Every Boy's Annual. Edited by Edmund Rentledge, F.R.G.S. (Rout- ledge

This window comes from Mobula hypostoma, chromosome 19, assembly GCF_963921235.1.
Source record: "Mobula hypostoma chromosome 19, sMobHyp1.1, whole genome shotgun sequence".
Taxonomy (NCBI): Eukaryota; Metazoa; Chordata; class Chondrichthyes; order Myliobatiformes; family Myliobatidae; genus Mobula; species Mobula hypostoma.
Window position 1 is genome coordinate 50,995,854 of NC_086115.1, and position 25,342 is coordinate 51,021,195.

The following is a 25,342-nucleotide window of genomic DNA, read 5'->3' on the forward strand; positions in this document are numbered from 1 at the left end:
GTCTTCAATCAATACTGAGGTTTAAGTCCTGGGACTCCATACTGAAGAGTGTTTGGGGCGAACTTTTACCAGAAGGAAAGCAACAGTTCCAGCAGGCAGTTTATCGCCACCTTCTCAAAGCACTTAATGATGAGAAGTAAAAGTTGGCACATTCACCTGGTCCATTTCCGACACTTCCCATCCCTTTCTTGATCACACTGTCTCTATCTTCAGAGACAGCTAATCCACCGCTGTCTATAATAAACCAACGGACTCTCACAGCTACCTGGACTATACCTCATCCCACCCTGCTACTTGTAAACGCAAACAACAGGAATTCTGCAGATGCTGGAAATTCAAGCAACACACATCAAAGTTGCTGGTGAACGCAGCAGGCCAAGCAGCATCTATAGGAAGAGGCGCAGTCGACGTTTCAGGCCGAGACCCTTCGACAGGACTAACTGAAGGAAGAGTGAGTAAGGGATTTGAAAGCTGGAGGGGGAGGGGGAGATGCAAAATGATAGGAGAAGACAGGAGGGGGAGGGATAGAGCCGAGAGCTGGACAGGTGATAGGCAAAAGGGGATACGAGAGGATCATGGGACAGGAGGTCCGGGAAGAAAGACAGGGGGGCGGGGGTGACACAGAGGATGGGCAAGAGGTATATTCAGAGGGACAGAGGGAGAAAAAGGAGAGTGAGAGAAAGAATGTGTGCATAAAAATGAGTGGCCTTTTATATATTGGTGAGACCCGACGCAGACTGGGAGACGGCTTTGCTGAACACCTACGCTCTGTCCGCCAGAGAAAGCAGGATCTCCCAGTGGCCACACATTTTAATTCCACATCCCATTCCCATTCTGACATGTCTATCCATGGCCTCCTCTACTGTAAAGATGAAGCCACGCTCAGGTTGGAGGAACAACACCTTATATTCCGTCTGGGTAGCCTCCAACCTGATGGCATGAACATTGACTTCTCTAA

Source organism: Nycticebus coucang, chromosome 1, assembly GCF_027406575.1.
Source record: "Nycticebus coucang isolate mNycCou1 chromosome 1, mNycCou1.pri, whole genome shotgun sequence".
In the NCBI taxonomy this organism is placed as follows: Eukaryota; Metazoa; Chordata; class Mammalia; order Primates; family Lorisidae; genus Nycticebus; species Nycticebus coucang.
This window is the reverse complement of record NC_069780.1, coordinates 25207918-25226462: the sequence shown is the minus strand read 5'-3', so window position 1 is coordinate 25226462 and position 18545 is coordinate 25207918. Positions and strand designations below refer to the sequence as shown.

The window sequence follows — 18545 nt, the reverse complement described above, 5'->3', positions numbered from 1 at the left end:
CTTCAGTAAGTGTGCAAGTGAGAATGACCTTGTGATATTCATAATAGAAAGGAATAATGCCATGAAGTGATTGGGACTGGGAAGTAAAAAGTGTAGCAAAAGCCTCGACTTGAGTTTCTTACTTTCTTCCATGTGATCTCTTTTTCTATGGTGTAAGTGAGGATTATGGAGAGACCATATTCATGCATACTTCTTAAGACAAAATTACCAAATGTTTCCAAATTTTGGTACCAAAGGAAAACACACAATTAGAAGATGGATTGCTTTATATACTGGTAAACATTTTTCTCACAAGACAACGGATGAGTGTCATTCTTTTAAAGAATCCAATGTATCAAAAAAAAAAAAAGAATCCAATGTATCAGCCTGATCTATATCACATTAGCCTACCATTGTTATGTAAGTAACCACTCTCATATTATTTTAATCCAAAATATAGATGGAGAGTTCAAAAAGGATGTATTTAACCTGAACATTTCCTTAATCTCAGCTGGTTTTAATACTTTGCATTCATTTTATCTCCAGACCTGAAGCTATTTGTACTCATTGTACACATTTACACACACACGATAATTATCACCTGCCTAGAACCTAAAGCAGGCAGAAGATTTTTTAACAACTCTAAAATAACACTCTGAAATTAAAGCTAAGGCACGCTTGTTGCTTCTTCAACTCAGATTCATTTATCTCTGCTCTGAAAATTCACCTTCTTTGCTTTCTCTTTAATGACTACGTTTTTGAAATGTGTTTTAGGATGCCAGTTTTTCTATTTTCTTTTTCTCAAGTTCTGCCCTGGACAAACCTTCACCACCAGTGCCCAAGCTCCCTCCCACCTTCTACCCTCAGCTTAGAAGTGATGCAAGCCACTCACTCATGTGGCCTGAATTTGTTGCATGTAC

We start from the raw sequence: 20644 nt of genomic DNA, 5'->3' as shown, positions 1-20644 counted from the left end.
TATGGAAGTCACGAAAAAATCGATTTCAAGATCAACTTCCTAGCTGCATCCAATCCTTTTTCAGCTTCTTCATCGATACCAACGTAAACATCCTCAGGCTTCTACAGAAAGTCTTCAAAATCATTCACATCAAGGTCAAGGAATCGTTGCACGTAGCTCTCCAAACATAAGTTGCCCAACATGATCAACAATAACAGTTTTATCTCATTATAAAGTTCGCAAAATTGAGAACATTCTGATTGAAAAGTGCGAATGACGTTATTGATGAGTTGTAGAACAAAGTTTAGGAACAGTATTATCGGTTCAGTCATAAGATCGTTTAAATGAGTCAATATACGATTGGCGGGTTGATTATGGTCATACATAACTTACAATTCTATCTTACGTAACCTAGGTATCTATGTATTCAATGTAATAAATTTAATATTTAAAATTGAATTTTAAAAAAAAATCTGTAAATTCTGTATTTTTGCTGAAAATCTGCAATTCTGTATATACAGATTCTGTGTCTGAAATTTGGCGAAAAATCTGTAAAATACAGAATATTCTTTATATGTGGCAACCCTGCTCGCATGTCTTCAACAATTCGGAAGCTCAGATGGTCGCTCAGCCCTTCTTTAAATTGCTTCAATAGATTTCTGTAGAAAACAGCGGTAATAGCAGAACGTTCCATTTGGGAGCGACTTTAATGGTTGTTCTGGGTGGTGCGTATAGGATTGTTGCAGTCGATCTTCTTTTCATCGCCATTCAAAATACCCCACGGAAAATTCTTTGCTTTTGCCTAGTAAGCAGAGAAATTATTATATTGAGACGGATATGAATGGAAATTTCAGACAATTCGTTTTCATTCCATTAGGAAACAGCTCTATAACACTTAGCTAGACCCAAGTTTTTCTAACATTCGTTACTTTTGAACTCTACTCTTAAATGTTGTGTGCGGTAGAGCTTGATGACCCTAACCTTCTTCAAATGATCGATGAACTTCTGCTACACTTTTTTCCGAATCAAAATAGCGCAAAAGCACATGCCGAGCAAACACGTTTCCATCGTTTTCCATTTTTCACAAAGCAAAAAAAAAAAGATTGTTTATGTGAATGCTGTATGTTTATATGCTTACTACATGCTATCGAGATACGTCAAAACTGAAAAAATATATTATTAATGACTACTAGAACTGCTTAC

and Co.)—At this time of year boys must be looking out anxiously for reviews of books especially intended for them, and wondering which of the many handsome volumes (for their name is legion) will loll to their share. There will be no cause for discontent if Routledge's Annual happens to become theirs, with its bright and attractive bind- ing, its varied contents, and its multitude of illustrations. Jules Verne's "Voyage Round the World" is the chief story, and like his other works, it abounds in thrilling and fantastic adventures. Forty sears ago we should have read it eagerly, and boys are now very much what they were then: The only other serial, "Uncle Chesterton's Heir," is perhaps too markedly moral to be popular with boys. Of the short articles, those on natural history aro the best, that on "The Horse," by the Rev. J. G. Wood, being worthy of the attention of old and young alike. Charades, acrostics, and puzzles innumerable complete the volume.